The presence of the deposed Catalan President Carles Puigdemont in Belgium, Tuesday October 31st, raised new concerns in the public opinion. His presence triggered a plethora of questions: what is he doing there? Is he seeking the support of EU institutions to his claims of independence? As known, both the EU and its member Countries have voiced their support to the measures adopted by the central government to solve this “internal matter” pertaining to Spanish politics. Major media outlets post updated news on this controversial figure and on the deposed counsellors of Catalonia’s government, required to appear before the magistrates of the “Audenzia Nazionale” November 2-3.
A well-known script. For several national and international media outlets the presence of Puigdemont and seven of his counsellors at the International Press Club in Brussels last Tuesday was one of the many “shows” the Country has grown used to. A certain ambiguity characterising his moves is equally surprising. On the one side he entrusted his defense to Belgian lawyer Paul Bekaert with the purpose of continuing to uphold his claims of independence, on the other he said he would abide by the December 21st elections announced by the central government as the final stage of a season opened with the activation of article 155 of the Constitution to normalise the political and social situation in Catalonia. Many people who ignore the history of Catalonia and its relations with the rest of Spain, are probably wondering how we reached this surprising stage of a script that seems to have been written for a movie, with aspects reflecting the so-called post-truth facilitated by a cunning use of the media. As known, the deposed Catalan government resorted to a US company to spread information on the pro-independence “process.” Maybe the internationalization of the conflict, with the arrival of Puigdement in Brussels, is a chapter of this script.
The history of independence. Catalonia’s claims for independence date far back in time, and caused rivers of ink to flow. It was not the first time that Catalonia made attempts to independence. The last historical episode can be traced back to 1934, when Lluís Companys proclaimed the Catalan State inside the Federal Spanish Republic. Like today, even then the central government intervened and independence lasted only one day. The military coup and General Franco’s dictatorship made no concessions to political pluralism, even less to separatist movements. The Constitution of 1978 is a complex text resulting from endless negotiations to include all involved parties, that gave rise to Spain’s present political map. A Country made up by 17 “autonomous communities” plus two “autonomous cities” on the North-African coast, each with its own “autonomous government.” They have the same juridical administration but with differences linked to the historical development of each. In accordance with the Constitution this configuration envisages the increasing competences set by the central government. Moreover, this asset did not satisfy the independence movement of Catalonia and of the Basque Country.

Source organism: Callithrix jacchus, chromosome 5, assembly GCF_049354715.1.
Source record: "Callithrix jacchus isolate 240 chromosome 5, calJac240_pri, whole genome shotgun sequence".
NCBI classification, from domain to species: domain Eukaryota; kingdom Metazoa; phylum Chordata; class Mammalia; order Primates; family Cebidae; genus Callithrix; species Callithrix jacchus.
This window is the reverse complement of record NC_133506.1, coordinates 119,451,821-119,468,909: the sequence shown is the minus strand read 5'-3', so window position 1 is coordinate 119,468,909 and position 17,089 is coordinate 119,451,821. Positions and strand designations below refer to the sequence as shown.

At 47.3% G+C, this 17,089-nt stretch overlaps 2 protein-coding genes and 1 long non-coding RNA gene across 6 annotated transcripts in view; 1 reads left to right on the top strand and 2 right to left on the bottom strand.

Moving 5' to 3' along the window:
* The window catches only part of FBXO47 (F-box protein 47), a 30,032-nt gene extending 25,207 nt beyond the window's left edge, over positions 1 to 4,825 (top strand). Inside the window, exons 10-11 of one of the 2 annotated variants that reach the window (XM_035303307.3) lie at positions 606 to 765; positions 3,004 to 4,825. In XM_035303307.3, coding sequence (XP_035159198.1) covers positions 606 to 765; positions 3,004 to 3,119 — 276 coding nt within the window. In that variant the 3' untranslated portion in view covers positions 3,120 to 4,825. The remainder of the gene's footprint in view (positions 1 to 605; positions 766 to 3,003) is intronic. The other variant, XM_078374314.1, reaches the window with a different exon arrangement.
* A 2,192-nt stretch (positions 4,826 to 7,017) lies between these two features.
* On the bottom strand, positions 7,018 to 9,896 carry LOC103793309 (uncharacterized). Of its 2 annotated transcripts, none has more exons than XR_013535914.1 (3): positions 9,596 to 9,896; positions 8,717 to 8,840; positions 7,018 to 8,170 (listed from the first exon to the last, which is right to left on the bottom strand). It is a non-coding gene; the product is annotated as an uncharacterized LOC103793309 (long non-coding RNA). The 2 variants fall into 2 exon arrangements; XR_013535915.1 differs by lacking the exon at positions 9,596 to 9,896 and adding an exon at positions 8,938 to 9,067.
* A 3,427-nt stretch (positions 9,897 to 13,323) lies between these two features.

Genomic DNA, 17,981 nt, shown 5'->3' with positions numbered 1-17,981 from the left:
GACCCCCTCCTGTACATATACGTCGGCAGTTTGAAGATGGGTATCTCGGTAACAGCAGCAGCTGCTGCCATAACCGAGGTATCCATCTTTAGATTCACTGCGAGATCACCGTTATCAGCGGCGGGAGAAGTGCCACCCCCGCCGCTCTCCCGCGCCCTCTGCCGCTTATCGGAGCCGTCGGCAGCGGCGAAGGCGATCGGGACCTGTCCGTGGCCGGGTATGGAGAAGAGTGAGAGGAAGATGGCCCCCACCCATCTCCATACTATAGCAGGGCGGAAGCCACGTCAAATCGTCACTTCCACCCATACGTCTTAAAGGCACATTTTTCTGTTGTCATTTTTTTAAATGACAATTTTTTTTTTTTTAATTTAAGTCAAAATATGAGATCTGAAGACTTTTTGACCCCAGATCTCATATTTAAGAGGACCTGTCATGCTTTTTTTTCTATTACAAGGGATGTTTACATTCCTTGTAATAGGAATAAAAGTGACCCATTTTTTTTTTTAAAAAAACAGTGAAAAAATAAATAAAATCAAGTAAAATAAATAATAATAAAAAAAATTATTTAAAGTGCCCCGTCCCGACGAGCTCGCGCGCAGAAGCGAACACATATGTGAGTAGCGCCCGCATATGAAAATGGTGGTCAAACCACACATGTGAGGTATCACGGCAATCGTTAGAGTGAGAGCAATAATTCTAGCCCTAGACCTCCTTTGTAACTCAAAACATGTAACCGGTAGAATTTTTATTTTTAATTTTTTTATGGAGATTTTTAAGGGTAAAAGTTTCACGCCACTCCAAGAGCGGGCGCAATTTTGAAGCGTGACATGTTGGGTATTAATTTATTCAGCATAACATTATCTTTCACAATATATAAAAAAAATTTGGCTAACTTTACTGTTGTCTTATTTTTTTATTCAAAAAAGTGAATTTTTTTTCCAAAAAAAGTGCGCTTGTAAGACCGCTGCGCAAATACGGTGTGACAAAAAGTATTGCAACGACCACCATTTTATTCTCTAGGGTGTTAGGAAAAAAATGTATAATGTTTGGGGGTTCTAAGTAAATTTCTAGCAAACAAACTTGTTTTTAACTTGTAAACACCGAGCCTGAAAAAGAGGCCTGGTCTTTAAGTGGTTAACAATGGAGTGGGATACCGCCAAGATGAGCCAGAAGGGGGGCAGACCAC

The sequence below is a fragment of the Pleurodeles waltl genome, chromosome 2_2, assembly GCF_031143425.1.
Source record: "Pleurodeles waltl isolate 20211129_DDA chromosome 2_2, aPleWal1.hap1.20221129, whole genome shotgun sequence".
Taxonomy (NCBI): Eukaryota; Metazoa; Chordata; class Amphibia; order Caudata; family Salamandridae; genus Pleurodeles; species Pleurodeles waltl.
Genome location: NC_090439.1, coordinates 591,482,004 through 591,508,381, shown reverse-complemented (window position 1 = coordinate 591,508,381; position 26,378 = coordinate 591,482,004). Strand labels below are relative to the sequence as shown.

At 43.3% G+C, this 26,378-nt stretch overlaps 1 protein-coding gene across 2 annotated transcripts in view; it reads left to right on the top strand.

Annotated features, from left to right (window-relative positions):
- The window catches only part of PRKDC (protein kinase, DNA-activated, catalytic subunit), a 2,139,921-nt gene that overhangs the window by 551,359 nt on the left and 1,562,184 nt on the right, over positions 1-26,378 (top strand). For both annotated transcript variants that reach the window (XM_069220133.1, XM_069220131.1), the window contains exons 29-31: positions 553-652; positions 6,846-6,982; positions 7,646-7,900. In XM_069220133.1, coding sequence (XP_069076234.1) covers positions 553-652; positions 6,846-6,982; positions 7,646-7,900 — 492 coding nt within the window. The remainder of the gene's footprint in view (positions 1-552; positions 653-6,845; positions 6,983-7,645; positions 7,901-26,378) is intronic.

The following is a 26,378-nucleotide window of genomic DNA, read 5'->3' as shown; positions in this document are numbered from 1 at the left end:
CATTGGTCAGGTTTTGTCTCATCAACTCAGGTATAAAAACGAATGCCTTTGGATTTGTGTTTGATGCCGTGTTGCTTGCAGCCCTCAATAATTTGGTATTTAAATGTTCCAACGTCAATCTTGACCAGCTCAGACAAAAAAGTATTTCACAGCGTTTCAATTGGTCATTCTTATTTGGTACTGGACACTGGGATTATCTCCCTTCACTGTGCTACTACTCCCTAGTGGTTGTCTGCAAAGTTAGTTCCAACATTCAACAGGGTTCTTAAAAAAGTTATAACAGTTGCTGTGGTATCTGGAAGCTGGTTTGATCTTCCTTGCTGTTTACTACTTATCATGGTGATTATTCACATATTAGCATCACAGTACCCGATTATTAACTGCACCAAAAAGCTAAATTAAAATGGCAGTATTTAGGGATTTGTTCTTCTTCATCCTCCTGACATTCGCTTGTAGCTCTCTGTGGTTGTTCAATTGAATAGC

The confused reasons of the independence movement. Notwithstanding the known reasons of conflict between the central government and the autonomous communities (some with a broader scope of competences), it remains hard to understand the underlying reasons for “wanting to leave”, which over the past few days has reawakened what some observers described as “Spanish nationalism.” There were never as many Spanish flags draped on the windows of every city since Spain won the world football cup in 2010. On the other hand, pro-independence Catalans fail to understand why they should be bound to a Spanish identity they feel alien to.
A divided region. The conflict is first Catalan and then Spanish. After decades of inflows of immigrants from the rest of Spain (especially manual labour), the Catalan society is practically split between pro-independence and unionist claims. This can be seen in the outcome of Catalonia’s Parliamentary elections in 2015: 72 MPs from the independent “bloc” and 63 unionists were elected. However, parliamentary representatives don’t always reflect social reality. Electoral systems are far from perfect. Hence on the whole each pro-independence MP represents 29.891 voters, while each unionist MP represents 31.757 votes. We’ll wait and see what happens on December 21st.
(*) director of Ciudad Nueva (Spain)